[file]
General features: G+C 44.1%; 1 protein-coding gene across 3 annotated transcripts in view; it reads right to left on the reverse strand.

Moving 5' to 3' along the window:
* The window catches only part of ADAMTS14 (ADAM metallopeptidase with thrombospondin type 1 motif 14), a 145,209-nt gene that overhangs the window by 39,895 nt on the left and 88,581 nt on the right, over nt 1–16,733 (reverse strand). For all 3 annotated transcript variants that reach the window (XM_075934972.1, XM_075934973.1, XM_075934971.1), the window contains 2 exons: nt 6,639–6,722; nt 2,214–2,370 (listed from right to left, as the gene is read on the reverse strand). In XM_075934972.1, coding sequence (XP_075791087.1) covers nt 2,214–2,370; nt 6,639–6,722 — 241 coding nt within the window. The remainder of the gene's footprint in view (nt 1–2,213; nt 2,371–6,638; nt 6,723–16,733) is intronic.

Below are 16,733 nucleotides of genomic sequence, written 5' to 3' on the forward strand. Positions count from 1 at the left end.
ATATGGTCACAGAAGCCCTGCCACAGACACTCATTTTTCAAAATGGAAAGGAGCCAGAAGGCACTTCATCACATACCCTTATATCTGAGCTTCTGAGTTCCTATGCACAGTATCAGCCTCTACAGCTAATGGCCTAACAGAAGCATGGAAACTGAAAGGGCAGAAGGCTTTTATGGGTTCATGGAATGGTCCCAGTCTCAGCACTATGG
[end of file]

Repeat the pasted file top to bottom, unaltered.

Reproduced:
General features: G+C 44.1%; 1 protein-coding gene across 3 annotated transcripts in view; it reads right to left on the reverse strand.

Moving 5' to 3' along the window:
* The window catches only part of ADAMTS14 (ADAM metallopeptidase with thrombospondin type 1 motif 14), a 145,209-nt gene that overhangs the window by 39,895 nt on the left and 88,581 nt on the right, over nt 1–16,733 (reverse strand). For all 3 annotated transcript variants that reach the window (XM_075934972.1, XM_075934973.1, XM_075934971.1), the window contains 2 exons: nt 6,639–6,722; nt 2,214–2,370 (listed from right to left, as the gene is read on the reverse strand). In XM_075934972.1, coding sequence (XP_075791087.1) covers nt 2,214–2,370; nt 6,639–6,722 — 241 coding nt within the window. The remainder of the gene's footprint in view (nt 1–2,213; nt 2,371–6,638; nt 6,723–16,733) is intronic.

Below are 16,733 nucleotides of genomic sequence, written 5' to 3' on the forward strand. Positions count from 1 at the left end.
ATATGGTCACAGAAGCCCTGCCACAGACACTCATTTTTCAAAATGGAAAGGAGCCAGAAGGCACTTCATCACATACCCTTATATCTGAGCTTCTGAGTTCCTATGCACAGTATCAGCCTCTACAGCTAATGGCCTAACAGAAGCATGGAAACTGAAAGGGCAGAAGGCTTTTATGGGTTCATGGAATGGTCCCAGTCTCAGCACTATGG